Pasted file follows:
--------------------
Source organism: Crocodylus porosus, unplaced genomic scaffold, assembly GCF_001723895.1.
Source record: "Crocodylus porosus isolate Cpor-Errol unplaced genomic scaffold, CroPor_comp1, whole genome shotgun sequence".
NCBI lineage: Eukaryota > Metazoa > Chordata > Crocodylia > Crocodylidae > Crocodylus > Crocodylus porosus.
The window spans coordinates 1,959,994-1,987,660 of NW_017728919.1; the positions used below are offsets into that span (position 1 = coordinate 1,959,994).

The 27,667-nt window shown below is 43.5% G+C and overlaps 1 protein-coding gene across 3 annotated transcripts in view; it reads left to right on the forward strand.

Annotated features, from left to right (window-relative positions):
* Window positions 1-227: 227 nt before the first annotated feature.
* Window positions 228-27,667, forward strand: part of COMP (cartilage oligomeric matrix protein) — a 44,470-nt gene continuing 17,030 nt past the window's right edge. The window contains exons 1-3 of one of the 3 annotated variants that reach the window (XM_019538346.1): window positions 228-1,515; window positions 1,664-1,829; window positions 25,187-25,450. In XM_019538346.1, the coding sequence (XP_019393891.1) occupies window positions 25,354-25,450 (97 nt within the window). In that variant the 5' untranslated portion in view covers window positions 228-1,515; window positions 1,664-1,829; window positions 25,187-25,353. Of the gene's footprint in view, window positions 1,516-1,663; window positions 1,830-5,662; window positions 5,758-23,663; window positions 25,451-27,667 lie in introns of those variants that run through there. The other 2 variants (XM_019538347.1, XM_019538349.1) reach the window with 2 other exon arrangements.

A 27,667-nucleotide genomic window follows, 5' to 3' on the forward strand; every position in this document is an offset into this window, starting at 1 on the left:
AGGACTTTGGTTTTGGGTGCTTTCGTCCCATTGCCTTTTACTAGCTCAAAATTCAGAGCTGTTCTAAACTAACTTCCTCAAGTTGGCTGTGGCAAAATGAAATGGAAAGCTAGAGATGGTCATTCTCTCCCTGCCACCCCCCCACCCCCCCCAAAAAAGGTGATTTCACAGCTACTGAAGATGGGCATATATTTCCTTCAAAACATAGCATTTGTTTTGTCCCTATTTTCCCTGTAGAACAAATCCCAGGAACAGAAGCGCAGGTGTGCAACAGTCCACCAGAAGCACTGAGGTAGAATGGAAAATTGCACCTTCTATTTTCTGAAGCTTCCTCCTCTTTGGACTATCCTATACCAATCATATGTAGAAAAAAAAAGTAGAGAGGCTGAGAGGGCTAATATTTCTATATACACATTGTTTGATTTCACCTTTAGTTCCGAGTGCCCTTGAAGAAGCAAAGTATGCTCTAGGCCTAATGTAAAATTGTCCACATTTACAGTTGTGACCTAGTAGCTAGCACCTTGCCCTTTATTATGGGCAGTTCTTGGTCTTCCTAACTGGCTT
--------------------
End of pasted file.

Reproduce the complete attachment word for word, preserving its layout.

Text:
Source organism: Crocodylus porosus, unplaced genomic scaffold, assembly GCF_001723895.1.
Source record: "Crocodylus porosus isolate Cpor-Errol unplaced genomic scaffold, CroPor_comp1, whole genome shotgun sequence".
NCBI lineage: Eukaryota > Metazoa > Chordata > Crocodylia > Crocodylidae > Crocodylus > Crocodylus porosus.
The window spans coordinates 1,959,994-1,987,660 of NW_017728919.1; the positions used below are offsets into that span (position 1 = coordinate 1,959,994).

The 27,667-nt window shown below is 43.5% G+C and overlaps 1 protein-coding gene across 3 annotated transcripts in view; it reads left to right on the forward strand.

Annotated features, from left to right (window-relative positions):
* Window positions 1-227: 227 nt before the first annotated feature.
* Window positions 228-27,667, forward strand: part of COMP (cartilage oligomeric matrix protein) — a 44,470-nt gene continuing 17,030 nt past the window's right edge. The window contains exons 1-3 of one of the 3 annotated variants that reach the window (XM_019538346.1): window positions 228-1,515; window positions 1,664-1,829; window positions 25,187-25,450. In XM_019538346.1, the coding sequence (XP_019393891.1) occupies window positions 25,354-25,450 (97 nt within the window). In that variant the 5' untranslated portion in view covers window positions 228-1,515; window positions 1,664-1,829; window positions 25,187-25,353. Of the gene's footprint in view, window positions 1,516-1,663; window positions 1,830-5,662; window positions 5,758-23,663; window positions 25,451-27,667 lie in introns of those variants that run through there. The other 2 variants (XM_019538347.1, XM_019538349.1) reach the window with 2 other exon arrangements.

A 27,667-nucleotide genomic window follows, 5' to 3' on the forward strand; every position in this document is an offset into this window, starting at 1 on the left:
AGGACTTTGGTTTTGGGTGCTTTCGTCCCATTGCCTTTTACTAGCTCAAAATTCAGAGCTGTTCTAAACTAACTTCCTCAAGTTGGCTGTGGCAAAATGAAATGGAAAGCTAGAGATGGTCATTCTCTCCCTGCCACCCCCCCACCCCCCCCAAAAAAGGTGATTTCACAGCTACTGAAGATGGGCATATATTTCCTTCAAAACATAGCATTTGTTTTGTCCCTATTTTCCCTGTAGAACAAATCCCAGGAACAGAAGCGCAGGTGTGCAACAGTCCACCAGAAGCACTGAGGTAGAATGGAAAATTGCACCTTCTATTTTCTGAAGCTTCCTCCTCTTTGGACTATCCTATACCAATCATATGTAGAAAAAAAAAGTAGAGAGGCTGAGAGGGCTAATATTTCTATATACACATTGTTTGATTTCACCTTTAGTTCCGAGTGCCCTTGAAGAAGCAAAGTATGCTCTAGGCCTAATGTAAAATTGTCCACATTTACAGTTGTGACCTAGTAGCTAGCACCTTGCCCTTTATTATGGGCAGTTCTTGGTCTTCCTAACTGGCTT